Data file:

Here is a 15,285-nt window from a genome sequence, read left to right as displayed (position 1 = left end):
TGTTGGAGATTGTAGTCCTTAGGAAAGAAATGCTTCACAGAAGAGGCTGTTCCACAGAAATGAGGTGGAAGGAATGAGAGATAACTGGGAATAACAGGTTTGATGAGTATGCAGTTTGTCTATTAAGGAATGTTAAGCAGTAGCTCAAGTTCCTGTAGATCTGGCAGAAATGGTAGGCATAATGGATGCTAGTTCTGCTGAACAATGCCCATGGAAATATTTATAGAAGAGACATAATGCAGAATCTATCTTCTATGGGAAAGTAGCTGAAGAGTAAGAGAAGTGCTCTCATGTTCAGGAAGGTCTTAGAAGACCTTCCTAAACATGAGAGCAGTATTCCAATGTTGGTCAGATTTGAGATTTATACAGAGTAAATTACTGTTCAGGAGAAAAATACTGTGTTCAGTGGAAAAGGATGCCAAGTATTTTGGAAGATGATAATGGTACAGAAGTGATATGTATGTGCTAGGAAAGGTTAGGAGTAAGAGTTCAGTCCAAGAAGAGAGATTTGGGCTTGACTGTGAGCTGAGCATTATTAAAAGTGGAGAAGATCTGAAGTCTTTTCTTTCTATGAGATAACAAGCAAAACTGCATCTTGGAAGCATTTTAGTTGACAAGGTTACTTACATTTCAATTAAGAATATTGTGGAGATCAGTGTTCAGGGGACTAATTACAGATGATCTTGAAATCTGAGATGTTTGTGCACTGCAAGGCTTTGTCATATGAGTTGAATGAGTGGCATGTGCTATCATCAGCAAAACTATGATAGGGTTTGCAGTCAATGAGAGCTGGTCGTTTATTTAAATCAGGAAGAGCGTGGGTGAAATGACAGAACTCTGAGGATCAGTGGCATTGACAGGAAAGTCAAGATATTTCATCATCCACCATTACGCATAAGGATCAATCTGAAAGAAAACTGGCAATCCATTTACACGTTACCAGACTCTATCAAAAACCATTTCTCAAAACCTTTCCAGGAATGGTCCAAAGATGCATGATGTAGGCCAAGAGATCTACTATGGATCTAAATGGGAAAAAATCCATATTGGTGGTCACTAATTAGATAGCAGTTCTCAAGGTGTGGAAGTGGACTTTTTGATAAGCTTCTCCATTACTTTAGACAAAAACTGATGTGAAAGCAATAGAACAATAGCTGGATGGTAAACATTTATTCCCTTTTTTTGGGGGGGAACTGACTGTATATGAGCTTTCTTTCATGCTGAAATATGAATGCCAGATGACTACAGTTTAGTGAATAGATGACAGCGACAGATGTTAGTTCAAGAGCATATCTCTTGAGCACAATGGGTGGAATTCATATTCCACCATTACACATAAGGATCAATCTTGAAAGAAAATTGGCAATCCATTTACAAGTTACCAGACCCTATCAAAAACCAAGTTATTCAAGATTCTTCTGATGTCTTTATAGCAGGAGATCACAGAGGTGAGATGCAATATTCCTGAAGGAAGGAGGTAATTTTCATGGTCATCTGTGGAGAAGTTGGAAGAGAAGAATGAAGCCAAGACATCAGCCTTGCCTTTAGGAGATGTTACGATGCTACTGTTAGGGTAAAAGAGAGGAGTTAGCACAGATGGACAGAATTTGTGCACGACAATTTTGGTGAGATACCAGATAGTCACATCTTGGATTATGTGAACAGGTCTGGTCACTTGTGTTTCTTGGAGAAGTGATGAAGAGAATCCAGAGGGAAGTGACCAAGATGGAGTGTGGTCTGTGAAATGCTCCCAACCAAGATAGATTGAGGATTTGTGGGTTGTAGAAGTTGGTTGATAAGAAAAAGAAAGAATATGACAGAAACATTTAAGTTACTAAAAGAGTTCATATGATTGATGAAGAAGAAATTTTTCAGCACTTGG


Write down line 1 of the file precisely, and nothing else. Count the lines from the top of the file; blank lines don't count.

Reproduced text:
Here is a 15,285-nt window from a genome sequence, read left to right as displayed (position 1 = left end):